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XMM-Newton telescope uncovers a celestial Rosetta stone

The mysterious object is a white dwarf, the dead heart of a star, shining X-rays into space.
Provided by ESA, Noordwijk, Netherlands
White dwarf
Illustration of the white dwarf and its companion HD49798. If it was possible to look at the system up close, it would look something like this.
Francesco Mereghetti; background image: NASA/ESA/STScI (T.M. Brown)
September 3, 2009
The European Space Agency's (ESA) XMM-Newton orbiting X-ray telescope captured the first close-up of a white dwarf star, circling a companion star, that could explode into a particular kind of supernova in a few million years. These supernovae are used as beacons to measure cosmic distances and ultimately understand the expansion of our universe.

Astronomers have been on the trail of this mysterious object since 1997 when they discovered that something was giving off X-rays near the bright star HD 49798. Now, thanks to XMM-Newton's superior sensitivity, the mysterious object has been tracked along its orbit. The observation has shown it to be a white dwarf, the dead heart of a star, shining X-rays into space.

Sandro Mereghetti, Italian National Institute for Astrophysics - Instituto di Astrofisica Spaziale e Fisica Cosmica (INAF-IASF) Italy, and collaborators also discovered that this is no ordinary white dwarf. They measured its mass and found it to be more than twice what they were expecting. Most white dwarfs pack 0.6 solar masses into an object the size of Earth. This particular white dwarf contains at least double that mass but has a diameter just half that of Earth. It also rotates once every 13 seconds, the fastest of any known white dwarf.

The mass determination is reliable because the XMM-Newton tracking data allowed the astronomers to use the most robust method for 'weighing' a star, one that uses the gravitational physics devised by Isaac Newton in the 17th century. Most likely, the white dwarf has grown to its unusual mass by stealing gas from its companion star, a process known as accretion. At 1.3 solar masses, the white dwarf is now close to a dangerous limit.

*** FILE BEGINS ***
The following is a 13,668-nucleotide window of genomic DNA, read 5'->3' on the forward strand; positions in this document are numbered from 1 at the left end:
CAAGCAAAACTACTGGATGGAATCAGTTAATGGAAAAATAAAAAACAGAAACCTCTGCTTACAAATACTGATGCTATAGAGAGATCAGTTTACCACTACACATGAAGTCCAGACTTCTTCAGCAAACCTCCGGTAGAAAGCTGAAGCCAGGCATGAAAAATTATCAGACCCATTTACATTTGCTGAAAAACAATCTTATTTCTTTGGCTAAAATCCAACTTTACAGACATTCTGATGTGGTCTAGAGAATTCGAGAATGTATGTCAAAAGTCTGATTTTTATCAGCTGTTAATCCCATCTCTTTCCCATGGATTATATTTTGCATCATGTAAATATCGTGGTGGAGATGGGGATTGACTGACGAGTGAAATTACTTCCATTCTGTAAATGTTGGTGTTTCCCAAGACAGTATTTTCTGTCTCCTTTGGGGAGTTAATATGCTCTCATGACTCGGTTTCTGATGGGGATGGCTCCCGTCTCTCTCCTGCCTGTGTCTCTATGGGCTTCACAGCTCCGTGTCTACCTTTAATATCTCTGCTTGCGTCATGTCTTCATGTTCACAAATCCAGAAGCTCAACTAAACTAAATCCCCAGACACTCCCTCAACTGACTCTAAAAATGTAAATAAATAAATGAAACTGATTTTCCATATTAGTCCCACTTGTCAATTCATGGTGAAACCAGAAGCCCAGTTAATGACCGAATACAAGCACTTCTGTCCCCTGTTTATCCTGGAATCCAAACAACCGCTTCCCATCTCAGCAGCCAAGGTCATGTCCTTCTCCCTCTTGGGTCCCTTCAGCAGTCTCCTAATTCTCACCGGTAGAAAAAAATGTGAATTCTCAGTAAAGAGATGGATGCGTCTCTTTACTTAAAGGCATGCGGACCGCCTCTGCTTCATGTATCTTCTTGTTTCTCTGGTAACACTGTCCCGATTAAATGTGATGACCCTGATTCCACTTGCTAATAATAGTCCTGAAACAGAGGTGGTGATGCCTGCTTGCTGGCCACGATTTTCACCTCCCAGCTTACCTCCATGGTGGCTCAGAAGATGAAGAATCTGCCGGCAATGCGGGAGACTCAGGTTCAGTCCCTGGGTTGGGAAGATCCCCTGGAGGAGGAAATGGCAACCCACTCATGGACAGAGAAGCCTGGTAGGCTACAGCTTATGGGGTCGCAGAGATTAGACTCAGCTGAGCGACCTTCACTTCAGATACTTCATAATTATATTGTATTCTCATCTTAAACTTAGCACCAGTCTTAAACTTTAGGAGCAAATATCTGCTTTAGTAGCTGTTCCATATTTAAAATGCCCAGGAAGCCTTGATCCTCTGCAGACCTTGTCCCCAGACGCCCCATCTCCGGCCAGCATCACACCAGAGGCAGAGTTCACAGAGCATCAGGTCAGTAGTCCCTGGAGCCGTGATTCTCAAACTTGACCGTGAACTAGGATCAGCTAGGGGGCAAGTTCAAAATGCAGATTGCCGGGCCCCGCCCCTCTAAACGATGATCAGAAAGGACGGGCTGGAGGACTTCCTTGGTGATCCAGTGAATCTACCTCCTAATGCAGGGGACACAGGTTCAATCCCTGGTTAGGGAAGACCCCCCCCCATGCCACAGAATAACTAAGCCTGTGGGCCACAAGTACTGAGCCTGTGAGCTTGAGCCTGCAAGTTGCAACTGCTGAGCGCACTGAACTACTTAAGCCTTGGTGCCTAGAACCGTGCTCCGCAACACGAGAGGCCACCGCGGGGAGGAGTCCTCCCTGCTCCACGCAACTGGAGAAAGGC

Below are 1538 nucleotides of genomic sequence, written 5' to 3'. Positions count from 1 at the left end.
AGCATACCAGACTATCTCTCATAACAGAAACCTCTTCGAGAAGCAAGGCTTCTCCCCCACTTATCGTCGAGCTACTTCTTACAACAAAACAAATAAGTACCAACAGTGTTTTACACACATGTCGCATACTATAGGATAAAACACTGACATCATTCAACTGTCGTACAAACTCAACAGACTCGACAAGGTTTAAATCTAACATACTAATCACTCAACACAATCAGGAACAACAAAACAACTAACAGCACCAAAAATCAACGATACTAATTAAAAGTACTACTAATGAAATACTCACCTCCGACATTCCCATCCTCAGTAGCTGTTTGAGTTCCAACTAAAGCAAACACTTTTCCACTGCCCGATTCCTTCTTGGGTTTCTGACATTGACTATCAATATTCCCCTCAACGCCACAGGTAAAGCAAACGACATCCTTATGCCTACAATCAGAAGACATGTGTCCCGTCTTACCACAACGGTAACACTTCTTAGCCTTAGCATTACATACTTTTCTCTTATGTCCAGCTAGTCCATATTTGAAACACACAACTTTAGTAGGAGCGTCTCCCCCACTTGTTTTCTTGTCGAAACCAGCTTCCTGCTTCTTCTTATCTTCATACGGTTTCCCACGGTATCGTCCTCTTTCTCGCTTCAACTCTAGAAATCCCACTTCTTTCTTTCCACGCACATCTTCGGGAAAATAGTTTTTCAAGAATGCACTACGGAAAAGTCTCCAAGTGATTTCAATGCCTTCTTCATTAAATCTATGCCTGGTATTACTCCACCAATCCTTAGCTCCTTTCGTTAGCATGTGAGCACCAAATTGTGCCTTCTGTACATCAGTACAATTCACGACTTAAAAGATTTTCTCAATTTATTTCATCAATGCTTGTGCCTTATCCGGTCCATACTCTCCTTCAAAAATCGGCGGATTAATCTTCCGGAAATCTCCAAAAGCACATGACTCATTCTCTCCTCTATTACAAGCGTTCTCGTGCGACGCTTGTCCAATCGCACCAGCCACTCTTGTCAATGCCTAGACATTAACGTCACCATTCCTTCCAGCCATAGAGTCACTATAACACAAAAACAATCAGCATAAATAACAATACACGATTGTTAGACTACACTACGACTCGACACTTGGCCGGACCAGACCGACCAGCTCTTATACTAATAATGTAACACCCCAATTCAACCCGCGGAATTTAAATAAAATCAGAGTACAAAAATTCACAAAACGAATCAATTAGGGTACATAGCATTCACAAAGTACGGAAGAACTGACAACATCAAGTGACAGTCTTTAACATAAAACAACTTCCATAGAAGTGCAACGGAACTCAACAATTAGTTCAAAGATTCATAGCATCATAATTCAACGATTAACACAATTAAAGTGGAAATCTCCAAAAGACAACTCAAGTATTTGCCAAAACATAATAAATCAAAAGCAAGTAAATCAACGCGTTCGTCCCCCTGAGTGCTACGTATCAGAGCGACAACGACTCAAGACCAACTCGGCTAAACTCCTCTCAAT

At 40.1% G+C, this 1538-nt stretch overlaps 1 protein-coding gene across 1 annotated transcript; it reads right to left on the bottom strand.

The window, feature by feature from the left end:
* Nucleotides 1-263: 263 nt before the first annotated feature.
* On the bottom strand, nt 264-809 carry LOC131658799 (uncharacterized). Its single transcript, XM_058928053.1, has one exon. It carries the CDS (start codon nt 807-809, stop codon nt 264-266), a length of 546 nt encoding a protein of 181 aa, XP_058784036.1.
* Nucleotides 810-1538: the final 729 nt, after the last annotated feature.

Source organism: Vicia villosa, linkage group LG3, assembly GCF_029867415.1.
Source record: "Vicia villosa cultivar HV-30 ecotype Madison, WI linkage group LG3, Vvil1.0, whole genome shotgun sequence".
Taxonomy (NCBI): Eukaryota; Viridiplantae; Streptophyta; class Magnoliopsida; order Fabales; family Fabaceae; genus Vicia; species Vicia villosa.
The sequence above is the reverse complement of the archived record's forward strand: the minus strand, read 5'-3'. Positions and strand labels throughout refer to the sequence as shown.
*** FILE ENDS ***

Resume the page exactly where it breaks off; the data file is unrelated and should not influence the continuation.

When it grows larger than 1.4 solar masses, a white dwarf is thought either to explode or collapse to form an even more compact object called a neutron star. The explosion of a white dwarf is the leading explanation for type Ia supernovae, bright events that are used as standard beacons by astronomers to measure the expansion of the universe. Until now, astronomers have not been able to find an accreting white dwarf in a binary system where the mass could be determined so accurately.

"This is the Rosetta stone of white dwarfs in binary systems," said Mereghetti. "Our precise determination of the masses of the two stars is crucial. We can now study it further and try to reconstruct its past so that we can calculate its future."

That future is a spectacular one. The star is likely to explode in a few million years. Although it is far enough to pose no danger to Earth, it is close enough to become an extraordinarily spectacular celestial sight. Calculations suggest that it will blaze initially with the intensity of the full Moon and be so bright that it will be seen in the daytime sky with the naked eye.
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